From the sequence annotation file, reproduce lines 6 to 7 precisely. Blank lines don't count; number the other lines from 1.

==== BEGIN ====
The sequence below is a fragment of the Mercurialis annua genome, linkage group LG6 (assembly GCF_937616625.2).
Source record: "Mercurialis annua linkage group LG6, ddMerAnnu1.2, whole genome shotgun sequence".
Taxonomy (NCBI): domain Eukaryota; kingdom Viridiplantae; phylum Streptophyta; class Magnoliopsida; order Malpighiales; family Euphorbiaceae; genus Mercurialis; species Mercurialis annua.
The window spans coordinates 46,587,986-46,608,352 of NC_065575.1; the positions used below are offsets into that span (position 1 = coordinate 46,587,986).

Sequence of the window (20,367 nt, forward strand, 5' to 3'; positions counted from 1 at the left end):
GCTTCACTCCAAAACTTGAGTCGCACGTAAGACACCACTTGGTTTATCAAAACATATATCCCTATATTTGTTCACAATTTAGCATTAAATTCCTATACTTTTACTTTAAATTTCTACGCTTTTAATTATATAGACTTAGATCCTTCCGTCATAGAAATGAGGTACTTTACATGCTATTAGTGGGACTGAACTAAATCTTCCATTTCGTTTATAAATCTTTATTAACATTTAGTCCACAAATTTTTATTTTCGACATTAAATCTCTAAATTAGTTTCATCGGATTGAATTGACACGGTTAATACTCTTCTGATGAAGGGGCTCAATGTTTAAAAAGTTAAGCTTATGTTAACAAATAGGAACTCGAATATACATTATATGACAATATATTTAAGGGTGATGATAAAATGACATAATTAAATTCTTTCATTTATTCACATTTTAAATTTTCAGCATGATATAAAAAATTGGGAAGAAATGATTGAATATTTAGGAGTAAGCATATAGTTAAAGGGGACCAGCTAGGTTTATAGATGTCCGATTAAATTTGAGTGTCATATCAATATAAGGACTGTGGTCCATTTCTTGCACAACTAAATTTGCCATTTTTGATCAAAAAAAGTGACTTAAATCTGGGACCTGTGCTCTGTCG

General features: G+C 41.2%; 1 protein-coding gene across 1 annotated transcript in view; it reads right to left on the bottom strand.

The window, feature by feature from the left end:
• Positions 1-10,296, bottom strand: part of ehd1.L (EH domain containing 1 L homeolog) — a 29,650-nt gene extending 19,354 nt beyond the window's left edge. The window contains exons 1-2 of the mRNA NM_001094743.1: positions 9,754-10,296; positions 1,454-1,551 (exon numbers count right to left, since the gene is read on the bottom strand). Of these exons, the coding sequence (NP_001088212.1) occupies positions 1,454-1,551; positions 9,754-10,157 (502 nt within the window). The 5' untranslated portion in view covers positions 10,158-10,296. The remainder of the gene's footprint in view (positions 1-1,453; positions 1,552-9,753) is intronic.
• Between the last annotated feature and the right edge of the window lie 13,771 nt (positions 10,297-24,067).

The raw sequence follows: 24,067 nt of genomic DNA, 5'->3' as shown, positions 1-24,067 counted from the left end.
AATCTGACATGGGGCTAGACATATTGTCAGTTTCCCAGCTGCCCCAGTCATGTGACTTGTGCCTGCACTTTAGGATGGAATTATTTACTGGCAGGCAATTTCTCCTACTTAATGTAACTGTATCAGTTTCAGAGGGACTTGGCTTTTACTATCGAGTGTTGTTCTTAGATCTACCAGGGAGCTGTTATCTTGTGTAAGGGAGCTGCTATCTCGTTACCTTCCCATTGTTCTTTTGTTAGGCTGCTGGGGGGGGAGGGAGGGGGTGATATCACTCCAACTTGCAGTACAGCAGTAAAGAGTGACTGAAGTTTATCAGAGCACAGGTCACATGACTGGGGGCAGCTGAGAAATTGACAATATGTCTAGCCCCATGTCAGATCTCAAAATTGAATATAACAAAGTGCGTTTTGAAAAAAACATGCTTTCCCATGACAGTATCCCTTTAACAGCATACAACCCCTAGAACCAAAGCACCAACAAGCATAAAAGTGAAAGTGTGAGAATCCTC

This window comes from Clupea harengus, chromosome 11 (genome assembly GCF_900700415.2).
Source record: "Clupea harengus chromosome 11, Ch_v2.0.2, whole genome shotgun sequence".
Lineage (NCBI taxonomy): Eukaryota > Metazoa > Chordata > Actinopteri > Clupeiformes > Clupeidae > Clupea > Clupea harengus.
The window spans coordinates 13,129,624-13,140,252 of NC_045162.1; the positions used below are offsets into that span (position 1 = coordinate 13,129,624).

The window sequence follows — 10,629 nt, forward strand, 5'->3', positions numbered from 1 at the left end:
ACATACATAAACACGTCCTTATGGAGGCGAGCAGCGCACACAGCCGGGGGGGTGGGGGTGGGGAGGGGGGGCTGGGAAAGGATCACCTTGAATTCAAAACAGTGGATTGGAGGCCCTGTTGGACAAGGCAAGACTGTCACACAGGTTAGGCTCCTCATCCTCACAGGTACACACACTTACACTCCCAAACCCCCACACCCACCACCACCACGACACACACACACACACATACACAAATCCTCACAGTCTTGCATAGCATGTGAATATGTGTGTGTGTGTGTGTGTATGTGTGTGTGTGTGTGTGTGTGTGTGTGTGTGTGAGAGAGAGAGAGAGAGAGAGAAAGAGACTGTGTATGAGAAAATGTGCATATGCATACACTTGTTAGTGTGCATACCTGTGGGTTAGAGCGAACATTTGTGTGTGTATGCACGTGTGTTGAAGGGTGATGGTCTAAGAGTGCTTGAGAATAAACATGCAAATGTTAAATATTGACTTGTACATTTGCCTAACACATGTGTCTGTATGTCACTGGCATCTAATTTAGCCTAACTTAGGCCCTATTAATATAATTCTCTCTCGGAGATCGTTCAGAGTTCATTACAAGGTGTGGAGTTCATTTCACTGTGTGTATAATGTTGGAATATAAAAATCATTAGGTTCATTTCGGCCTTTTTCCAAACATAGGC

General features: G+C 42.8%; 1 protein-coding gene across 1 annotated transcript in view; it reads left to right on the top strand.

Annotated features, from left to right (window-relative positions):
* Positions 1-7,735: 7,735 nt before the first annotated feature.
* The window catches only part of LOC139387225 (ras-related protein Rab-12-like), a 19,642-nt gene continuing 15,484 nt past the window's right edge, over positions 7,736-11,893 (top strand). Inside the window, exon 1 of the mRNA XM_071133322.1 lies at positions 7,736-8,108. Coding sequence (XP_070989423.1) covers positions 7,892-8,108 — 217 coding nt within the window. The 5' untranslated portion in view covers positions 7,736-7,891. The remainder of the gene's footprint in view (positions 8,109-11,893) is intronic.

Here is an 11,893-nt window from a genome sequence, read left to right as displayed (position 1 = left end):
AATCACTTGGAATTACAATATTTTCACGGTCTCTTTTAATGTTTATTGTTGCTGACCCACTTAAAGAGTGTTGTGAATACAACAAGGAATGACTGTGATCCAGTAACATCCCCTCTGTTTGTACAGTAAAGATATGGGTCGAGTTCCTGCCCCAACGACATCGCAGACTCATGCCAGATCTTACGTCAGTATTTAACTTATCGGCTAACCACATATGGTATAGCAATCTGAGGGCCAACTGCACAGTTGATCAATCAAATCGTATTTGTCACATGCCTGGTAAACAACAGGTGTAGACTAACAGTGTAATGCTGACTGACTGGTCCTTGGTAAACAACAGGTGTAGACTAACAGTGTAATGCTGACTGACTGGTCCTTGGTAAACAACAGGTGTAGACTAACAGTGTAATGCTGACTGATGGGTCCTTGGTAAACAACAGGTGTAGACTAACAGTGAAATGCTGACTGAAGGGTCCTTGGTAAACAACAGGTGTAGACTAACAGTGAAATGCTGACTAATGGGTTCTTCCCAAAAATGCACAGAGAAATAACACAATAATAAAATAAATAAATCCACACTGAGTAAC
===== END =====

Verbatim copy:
GCTTCACTCCAAAACTTGAGTCGCACGTAAGACACCACTTGGTTTATCAAAACATATATCCCTATATTTGTTCACAATTTAGCATTAAATTCCTATACTTTTACTTTAAATTTCTACGCTTTTAATTATATAGACTTAGATCCTTCCGTCATAGAAATGAGGTACTTTACATGCTATTAGTGGGACTGAACTAAATCTTCCATTTCGTTTATAAATCTTTATTAACATTTAGTCCACAAATTTTTATTTTCGACATTAAATCTCTAAATTAGTTTCATCGGATTGAATTGACACGGTTAATACTCTTCTGATGAAGGGGCTCAATGTTTAAAAAGTTAAGCTTATGTTAACAAATAGGAACTCGAATATACATTATATGACAATATATTTAAGGGTGATGATAAAATGACATAATTAAATTCTTTCATTTATTCACATTTTAAATTTTCAGCATGATATAAAAAATTGGGAAGAAATGATTGAATATTTAGGAGTAAGCATATAGTTAAAGGGGACCAGCTAGGTTTATAGATGTCCGATTAAATTTGAGTGTCATATCAATATAAGGACTGTGGTCCATTTCTTGCACAACTAAATTTGCCATTTTTGATCAAAAAAAGTGACTTAAATCTGGGACCTGTGCTCTGTCG

General features: G+C 41.2%; 1 protein-coding gene across 1 annotated transcript in view; it reads right to left on the bottom strand.